Editor’s note: Monica is undertaking the “Couch to Route Hero” challenge of riding all 67 “free-ridable” Zwift routes (and getting all the badges) in 11 weeks. Each week she shares her story of the previous week’s struggles and accomplishments. Follow along on her journey, take the challenge yourself, and be sure to give her a Ride On if you see her on course!

This week was filled with so many lessons. You may think I’d never been on a bike by the time you’re done reading!

The best part of the week

I added 7 badges, for a total of 30 done! 37 to go!

This week I put in 111 miles and 5,708 feet of climb in 7.5 hours on the bike! And looking back on my January, well I’m just feeling really proud of myself and all that time on the bike. I also made it to level 33! 

Level 33!

Routes I completed in week 4: 

My first three lessons

Sunday was supposed to be a recovery ride day. After having done a 4-bidon route the day before I just didn’t feel like getting on the bike. I decided last minute to have a rest day. You’d think that would be fine, except that I’m running out of 1-bidon routes to ride. I shot myself in the foot by not riding New York while it was available on the calendar, which then meant on Saturday I didn’t have the right 1-bidon rides left and had to go with a 2-bidon. Not that big of a deal, but it led to Lesson One: When you make a plan stick to the plan!

See our Couch to Route Hero scheduling tools >

Lesson Two came along as my hormonal cycle changed for the month. I always thought the week of your period was a terrible time to ride. You feel like crap: bloating, cramping, hunger, fatigue. While all of those things did happen, riding actually helped take the cramps away. What a relief! Plus I felt pretty strong during the rides. Fatigued, but strong. I’m now reading more about this so I can work with what I’ve got, rather than against myself. 

Lesson Three was about bike selection. I’m very proud of getting the Tron bike so I ride it almost exclusively… until this week when Eric saw me about to climb with it. “Babe, there are better bikes for climbing!” I stopped immediately, purchased the Specialized Tarmac Pro and the Enve SES 3.4 wheels and proceeded to get a PR up Box Hill!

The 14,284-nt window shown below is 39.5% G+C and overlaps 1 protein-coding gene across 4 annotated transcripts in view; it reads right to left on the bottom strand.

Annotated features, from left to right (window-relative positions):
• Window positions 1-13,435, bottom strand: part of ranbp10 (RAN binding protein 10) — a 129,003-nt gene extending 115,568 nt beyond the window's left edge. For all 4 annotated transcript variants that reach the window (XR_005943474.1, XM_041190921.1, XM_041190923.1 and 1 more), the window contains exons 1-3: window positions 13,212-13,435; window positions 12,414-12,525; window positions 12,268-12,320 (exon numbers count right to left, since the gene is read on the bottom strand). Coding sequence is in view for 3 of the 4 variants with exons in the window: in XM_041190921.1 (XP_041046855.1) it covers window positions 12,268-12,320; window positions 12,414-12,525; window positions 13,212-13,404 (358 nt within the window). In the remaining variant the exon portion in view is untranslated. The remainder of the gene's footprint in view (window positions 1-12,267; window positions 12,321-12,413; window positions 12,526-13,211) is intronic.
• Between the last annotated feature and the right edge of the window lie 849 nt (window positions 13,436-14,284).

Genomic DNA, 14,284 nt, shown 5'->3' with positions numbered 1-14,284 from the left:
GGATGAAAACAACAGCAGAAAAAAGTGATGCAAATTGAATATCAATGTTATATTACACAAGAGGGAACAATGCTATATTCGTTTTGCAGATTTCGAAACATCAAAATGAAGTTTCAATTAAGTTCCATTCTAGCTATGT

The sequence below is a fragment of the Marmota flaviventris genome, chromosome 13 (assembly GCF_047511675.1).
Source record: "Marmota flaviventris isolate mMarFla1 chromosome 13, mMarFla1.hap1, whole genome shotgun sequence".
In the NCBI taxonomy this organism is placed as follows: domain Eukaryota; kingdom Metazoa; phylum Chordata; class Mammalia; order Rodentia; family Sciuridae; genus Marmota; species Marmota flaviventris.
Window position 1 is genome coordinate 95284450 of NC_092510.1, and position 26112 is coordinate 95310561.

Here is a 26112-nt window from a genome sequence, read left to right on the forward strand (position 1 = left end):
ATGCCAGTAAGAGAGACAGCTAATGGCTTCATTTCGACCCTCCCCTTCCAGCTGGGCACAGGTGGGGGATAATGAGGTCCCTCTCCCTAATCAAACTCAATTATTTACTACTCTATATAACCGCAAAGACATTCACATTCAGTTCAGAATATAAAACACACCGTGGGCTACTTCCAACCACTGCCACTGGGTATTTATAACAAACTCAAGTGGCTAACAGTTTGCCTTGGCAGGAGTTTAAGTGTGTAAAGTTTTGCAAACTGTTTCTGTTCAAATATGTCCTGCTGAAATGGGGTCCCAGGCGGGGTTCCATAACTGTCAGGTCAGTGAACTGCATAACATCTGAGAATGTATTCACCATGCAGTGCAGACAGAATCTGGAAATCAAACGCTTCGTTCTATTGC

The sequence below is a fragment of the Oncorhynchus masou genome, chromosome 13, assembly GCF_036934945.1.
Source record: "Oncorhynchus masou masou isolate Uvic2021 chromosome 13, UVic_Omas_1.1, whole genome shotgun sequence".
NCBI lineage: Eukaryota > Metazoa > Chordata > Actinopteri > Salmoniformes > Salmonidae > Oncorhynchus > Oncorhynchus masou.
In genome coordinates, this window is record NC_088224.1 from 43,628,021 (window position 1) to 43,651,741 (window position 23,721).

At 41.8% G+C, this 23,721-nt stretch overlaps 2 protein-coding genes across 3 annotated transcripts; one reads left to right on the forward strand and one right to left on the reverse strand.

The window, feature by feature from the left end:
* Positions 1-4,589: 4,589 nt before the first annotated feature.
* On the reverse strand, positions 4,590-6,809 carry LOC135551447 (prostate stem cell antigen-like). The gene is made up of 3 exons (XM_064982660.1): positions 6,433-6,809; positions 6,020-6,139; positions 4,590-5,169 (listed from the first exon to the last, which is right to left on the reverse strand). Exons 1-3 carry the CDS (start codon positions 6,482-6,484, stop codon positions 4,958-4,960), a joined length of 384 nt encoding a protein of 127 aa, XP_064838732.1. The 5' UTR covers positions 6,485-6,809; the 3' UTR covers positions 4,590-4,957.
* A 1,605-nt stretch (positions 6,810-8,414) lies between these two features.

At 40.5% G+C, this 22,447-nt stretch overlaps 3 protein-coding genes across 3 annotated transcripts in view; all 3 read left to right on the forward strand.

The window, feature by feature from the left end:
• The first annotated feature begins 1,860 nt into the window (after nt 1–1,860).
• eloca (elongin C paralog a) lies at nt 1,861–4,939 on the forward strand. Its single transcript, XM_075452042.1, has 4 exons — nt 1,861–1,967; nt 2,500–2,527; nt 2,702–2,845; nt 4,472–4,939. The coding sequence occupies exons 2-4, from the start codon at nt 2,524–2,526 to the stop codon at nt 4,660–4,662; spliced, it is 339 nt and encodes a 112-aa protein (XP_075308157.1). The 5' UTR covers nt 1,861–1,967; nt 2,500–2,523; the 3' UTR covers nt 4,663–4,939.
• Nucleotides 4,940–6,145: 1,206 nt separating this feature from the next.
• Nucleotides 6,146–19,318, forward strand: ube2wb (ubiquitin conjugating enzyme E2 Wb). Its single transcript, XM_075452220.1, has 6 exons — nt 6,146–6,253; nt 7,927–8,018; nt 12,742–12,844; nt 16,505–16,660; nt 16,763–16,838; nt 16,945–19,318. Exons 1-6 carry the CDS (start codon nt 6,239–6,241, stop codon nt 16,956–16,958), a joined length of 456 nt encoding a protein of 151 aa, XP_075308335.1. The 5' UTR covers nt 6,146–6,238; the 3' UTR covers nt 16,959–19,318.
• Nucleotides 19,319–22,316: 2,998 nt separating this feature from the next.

Annoying Riders

Have you ever come across a rider who’s just plain annoying? It doesn’t happen often, but when it does it sure irks me. I caught a rider on Tempus Fugit toward the end of my ride. Somehow, even though I had been riding faster than he was I got stuck behind him. I didn’t want to slow down so had to put out some big watts to get my avatar around his. I did so and then settled back into my ride.

He then puts out big watts and passes me.

No big deal, except that he slows back down and I’m stuck behind him again. Lame! I just want to be done riding! So I put out enough watts to jump out front again. As soon as I do he does the same, gets in front of me and slows down again. Seriously? Leave me be!

After this happens a third time I decided I had two choices. Stop riding until he’s gone, or push ahead for a while and drop him. Not one to quit, I bust out the watts as long as I possibly can and notice suddenly he’s doing the same. I can’t shake him. For the love! So we just play this dumb game until we get through the sprint banner where he gets a PR. I’m tired of dealing with him so hit the big watts again and finally drop him for good. Annoying. Pulling for each other is great; riding past me only to slow down is just poor riding!

Here he goes, sprinting past me again…

The biggest lesson of all

The fourth lesson of the week was likely the dumbest thing you’ve ever heard! Somehow Eric and I got to talking about recovery rides. During the conversation, it came out that I assumed a recovery ride just meant it was a shorter ride. And how do you make a short ride even shorter? Give an all-out effort so you’re faster and finish more quickly! 

Who knew this is exactly the opposite of what a recovery ride is? The answer is: “Everyone. Everyone except Monica knew that isn’t a recovery ride!” Sigh. We looked back through some of my recovery rides and found that I’m in Zone 4 for many of them, Zone 3 for some. 

So the next question that was sheepishly asked was, “what is a Zone and how do you stay in it?” Apparently, when you’re doing a recovery ride you want your heart rate to stay in Zone 1 or 2 for the ride. This allows your body to actually recover from the hard effort, and that’s where your body gets stronger.  

Eric and I took a moment to make sure my max heart rate was accurately entered into Zwift and then talked about what zone 1 or 2 would look like for me. 

Checking my max heart rate setting

My next ride was a recovery ride and now that I knew I was actually supposed to stay in a certain zone I could try to keep my heart rate down. I have to admit, it made the ride a little more boring… but at the same time, I wasn’t on my death bed yet again when the ride was over. It was a relief too to know that my 2-bidon routes coming up will have to be recovery rides that won’t make me want to throw up! 

I kept it in Zone 2!

For more on the topic of recovery, read “5 Training Mistakes for Zwifters to Avoid“, “How Hard is Too Hard“, and “How to Recover Better, Faster“.

How about you?

Did you know about Recovery Rides? (it’s okay to say yes) And how is your Route Badge Quest coming along?